Spinal stenosis information that every patient needs to know
If you’ve been diagnosed with spinal stenosis, the amount of information you’re trying to process is probably overwhelming. While your physician or spine specialist should always be your main source of information, these are some basic facts that can hopefully help you make a little more sense of your diagnosis.
Spinal stenosis defined
Spinal stenosis, which is the narrowing of the spinal canal, doesn’t just develop overnight. It is a degenerative condition that can either be inherited or acquired, but in either case, the narrowing usually happens slowly over time.
With inherited spinal stenosis, people are already born with a small spinal canal and as they get older, the narrowing increases further and causes painful symptoms. With acquired spinal stenosis, the canal starts off at a normal size and gradually becomes smaller as a result of natural wear from aging.
In both situations, the condition can go unnoticed for a long time since spinal stenosis usually causes no symptoms. It is only when the narrowing begins to compress the spinal cord or the nerve roots that pain may occur. These symptoms, including back pain, numbness, tingling and weakness in the arms or legs, can be extremely disruptive. If you are experiencing spinal stenosis symptoms, the following article can help get you back to the activities you love.
Alternative spinal stenosis treatments to open back surgery
While patients with spinal stenosis may need several nonsurgical therapies to keep their symptoms at a manageable level, surgery isn’t usually necessary. Your physician will generally first prescribe a course of conservative treatments that fit your specific condition. Common options include traction or inversion tables, chiropractic care, physical therapy, anti-inflammatories (NSAIDs), epidural steroid injections, stretches and alternative therapies, like acupuncture. The majority of patients find lasting and meaningful relief from their stenosis symptoms with these treatments and are able to return to an acceptable level of comfort.
If you’re considering surgery because weeks and months of conservative treatment have not brought you pain relief, surgical intervention may be an option. Spinal stenosis can be treated with minimally invasive spine surgery, like the muscle-sparing procedures offered at USA Spine Care. By removing the tissue narrowing the canal through a procedure called a laminotomy, our dedicated team is able to relieve the symptoms caused by spinal stenosis. Our outpatient procedures are a safer and effective alternative to traditional open back surgery and are associated with shorter recovery times.^ As you learn more about your diagnosis, contact USA Spine Care if you have any questions about surgery for spinal stenosis.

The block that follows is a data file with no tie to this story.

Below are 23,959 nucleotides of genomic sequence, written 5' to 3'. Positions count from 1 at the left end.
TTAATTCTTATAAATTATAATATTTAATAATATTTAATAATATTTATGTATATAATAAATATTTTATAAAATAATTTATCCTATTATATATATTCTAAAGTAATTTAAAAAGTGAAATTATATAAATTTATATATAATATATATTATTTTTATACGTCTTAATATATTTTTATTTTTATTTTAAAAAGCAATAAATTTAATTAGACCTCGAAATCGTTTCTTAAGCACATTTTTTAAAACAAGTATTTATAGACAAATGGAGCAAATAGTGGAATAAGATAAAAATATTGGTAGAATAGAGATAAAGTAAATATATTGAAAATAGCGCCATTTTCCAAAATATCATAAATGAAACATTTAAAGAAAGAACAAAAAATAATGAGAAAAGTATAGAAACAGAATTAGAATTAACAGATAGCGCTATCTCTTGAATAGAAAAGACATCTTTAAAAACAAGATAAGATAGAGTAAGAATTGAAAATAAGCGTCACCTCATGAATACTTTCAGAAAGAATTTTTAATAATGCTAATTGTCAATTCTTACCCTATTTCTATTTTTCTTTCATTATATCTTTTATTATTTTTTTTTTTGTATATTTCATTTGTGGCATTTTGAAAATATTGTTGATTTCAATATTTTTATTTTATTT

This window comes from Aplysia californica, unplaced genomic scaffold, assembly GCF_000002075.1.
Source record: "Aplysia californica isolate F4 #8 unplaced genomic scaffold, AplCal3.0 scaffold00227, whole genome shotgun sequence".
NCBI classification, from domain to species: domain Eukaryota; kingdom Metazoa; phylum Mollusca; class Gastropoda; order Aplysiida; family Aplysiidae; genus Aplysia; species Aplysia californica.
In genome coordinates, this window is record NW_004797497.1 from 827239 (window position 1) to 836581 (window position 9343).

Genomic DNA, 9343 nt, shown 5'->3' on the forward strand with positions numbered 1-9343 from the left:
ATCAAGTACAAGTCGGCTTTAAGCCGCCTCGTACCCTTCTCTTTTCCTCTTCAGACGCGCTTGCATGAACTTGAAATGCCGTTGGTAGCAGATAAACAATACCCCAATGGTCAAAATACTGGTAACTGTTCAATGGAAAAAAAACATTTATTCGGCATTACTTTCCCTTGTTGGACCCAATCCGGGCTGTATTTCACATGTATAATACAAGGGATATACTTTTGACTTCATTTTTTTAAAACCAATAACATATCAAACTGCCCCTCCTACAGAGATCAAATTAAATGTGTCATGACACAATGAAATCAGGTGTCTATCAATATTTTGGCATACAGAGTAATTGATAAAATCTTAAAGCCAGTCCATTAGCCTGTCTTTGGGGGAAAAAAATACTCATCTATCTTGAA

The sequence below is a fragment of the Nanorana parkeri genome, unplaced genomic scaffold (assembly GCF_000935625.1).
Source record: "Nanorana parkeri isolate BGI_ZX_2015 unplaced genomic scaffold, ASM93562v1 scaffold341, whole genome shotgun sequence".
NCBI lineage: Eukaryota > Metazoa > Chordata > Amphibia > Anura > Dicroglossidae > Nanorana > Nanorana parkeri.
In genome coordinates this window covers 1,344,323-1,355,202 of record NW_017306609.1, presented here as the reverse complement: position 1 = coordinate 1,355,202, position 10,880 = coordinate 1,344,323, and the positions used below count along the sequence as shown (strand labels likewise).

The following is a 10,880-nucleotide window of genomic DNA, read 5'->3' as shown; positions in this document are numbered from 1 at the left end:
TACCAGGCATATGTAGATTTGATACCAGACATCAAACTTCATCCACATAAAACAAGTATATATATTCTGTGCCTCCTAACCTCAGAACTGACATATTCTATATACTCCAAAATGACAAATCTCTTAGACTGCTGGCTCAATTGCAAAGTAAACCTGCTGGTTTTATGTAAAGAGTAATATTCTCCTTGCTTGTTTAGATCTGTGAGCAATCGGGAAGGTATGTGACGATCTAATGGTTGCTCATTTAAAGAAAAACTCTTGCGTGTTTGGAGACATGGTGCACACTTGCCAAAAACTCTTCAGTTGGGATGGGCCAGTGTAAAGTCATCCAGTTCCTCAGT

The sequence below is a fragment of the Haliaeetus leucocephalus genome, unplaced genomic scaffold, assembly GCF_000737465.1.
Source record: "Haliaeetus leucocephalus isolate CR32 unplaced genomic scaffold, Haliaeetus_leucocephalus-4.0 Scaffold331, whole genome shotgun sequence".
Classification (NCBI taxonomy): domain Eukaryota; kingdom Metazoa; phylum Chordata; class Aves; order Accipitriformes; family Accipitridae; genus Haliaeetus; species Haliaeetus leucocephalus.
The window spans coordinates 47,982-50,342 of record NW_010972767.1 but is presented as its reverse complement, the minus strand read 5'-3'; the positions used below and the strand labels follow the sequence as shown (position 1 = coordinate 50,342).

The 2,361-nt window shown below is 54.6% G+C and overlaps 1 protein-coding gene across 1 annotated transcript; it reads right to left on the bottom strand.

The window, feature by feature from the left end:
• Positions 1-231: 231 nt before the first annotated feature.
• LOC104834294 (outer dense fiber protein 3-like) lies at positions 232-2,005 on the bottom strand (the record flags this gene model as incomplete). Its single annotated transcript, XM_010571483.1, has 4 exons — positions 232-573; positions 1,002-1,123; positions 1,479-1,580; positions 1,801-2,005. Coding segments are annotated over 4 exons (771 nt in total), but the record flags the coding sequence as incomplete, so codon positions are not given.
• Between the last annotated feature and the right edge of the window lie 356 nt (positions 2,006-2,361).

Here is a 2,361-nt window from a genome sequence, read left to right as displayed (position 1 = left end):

For additional information about our minimally invasive procedures and to see if you are a candidate, reach out to USA Spine Care today and ask for your no-cost MRI review.*
Learn more today
If you're living with spinal stenosis in the upper spine and searching for relief, reach out to USA Spine Care for help. Our multidisciplinary team is dedicated to helping people develop the right care plan to reach treatment goals and achieve lasting relief.
Patients can expect recovery to last 4-6 weeks in most cases (depending on the complexity of your condition). People who choose minimally invasive spine surgery recover faster and get back to work sooner than those who choose open back surgery. Read more in the links below: Recovery After a ProcedureWhat to ExpectRecovery Times
Problems from anesthesia.
A deep infection in the surgical wound.
A skin infection.
Nerve injury, including weakness, numbness, or paralysis.
Tears in the fibrous tissue that covers the spinal cord and the nerve near the spinal cord. These tears may require more surgery.
Trouble passing urine, or loss of bladder or bowel control.
Long-term (chronic) pain, which happens after surgery in some cases.
The chance that the surgery won't relieve your symptoms. And even if you get better with surgery, there is a chance that you may get new symptoms in the future.
Death from problems caused by surgery, but this is rare.
^Results are typical, but not guaranteed, each patients experience with spine surgery will differ.
For more information, visit usaspinecare.com/results. The information contained on this website is for educational purposes only, and is not intended to serve as a replacement for a medical diagnosis.
*Our MRI review is an informational review of the MRI report that you provide to us and is not a form of diagnosis. A diagnosis and a final determination of whether you may benefit from treatment at USA Spine Care can only be made after you have been physically examined by our medical professionals at USA Spine Care. The MRI review has no value and will not be billed.